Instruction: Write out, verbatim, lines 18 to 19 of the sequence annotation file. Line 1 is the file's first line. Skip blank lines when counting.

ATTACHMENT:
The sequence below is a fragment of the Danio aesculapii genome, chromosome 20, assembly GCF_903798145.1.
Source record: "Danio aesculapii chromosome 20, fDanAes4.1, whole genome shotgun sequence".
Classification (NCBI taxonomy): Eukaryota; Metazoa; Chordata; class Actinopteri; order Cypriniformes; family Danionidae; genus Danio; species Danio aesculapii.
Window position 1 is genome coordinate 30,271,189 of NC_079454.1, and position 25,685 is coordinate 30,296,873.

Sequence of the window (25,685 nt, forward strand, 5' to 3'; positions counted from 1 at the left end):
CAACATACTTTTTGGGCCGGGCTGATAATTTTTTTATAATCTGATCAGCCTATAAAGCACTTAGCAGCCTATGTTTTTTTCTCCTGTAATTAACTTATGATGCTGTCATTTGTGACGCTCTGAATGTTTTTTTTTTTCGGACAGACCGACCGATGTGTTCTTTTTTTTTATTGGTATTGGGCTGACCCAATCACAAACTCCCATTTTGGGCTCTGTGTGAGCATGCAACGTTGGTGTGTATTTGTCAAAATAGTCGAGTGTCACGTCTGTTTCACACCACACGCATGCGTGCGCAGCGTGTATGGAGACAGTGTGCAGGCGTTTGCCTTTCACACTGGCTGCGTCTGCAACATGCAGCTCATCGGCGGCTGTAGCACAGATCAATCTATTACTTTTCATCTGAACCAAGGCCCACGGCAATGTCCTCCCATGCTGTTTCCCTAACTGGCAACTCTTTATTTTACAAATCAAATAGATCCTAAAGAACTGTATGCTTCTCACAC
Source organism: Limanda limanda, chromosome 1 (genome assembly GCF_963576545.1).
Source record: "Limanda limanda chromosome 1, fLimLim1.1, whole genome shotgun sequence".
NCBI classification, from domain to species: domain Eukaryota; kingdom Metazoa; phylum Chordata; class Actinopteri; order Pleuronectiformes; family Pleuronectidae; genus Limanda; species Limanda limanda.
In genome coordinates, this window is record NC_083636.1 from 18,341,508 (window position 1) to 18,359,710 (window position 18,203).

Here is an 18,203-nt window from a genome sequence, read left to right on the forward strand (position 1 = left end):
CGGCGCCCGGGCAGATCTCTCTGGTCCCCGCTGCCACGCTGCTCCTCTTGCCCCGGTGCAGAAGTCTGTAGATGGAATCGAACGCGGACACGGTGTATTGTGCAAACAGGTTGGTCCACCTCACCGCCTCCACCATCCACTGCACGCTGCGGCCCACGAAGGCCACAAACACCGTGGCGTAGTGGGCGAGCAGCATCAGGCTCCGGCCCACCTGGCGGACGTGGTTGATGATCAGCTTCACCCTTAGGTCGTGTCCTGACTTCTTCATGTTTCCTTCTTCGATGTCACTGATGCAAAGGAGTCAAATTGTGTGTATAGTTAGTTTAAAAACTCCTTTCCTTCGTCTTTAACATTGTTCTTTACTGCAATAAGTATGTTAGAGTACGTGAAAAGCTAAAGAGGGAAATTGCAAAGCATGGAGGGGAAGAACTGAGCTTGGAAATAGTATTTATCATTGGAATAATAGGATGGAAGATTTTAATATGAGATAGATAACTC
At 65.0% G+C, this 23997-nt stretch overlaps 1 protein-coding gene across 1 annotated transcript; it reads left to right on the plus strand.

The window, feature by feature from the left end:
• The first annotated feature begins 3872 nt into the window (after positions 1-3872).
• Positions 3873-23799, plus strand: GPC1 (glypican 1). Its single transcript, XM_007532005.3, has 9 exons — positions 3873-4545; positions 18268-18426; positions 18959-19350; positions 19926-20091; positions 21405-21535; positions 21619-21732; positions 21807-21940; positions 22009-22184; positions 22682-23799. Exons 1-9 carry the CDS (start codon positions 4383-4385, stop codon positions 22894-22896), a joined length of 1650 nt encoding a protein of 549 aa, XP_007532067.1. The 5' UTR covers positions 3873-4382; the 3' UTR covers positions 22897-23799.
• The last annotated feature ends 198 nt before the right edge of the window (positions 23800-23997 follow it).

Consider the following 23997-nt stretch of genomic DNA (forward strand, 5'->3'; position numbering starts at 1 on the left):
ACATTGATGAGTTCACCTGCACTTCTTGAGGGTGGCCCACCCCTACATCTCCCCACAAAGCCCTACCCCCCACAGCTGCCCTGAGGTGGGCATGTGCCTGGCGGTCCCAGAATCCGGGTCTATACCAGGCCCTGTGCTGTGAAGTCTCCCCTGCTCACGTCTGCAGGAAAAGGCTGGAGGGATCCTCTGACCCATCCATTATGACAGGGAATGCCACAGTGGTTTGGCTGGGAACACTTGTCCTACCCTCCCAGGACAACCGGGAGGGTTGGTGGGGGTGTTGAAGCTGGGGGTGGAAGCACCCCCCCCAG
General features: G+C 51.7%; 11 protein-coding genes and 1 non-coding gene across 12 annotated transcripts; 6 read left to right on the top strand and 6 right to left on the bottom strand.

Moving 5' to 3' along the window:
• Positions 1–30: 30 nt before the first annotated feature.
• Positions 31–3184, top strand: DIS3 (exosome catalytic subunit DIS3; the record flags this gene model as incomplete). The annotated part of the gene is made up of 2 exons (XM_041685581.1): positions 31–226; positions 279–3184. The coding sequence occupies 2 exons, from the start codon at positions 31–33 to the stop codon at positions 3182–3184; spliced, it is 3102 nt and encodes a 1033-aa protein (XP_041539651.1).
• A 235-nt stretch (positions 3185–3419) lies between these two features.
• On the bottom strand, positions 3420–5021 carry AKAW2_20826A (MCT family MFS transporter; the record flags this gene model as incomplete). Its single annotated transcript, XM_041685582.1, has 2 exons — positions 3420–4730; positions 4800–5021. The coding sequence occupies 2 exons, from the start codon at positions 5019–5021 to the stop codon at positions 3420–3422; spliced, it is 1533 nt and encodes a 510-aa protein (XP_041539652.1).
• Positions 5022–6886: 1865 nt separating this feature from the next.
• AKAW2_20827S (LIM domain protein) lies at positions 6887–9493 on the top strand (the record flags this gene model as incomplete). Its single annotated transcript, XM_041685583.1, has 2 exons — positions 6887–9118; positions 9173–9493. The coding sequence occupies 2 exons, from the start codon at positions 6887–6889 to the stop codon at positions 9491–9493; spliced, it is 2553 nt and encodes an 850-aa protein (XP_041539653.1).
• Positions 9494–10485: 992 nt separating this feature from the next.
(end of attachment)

Consider the following 23997-nt stretch of genomic DNA (forward strand, 5'->3'; position numbering starts at 1 on the left):
ACATTGATGAGTTCACCTGCACTTCTTGAGGGTGGCCCACCCCTACATCTCCCCACAAAGCCCTACCCCCCACAGCTGCCCTGAGGTGGGCATGTGCCTGGCGGTCCCAGAATCCGGGTCTATACCAGGCCCTGTGCTGTGAAGTCTCCCCTGCTCACGTCTGCAGGAAAAGGCTGGAGGGATCCTCTGACCCATCCATTATGACAGGGAATGCCACAGTGGTTTGGCTGGGAACACTTGTCCTACCCTCCCAGGACAACCGGGAGGGTTGGTGGGGGTGTTGAAGCTGGGGGTGGAAGCACCCCCCCCAG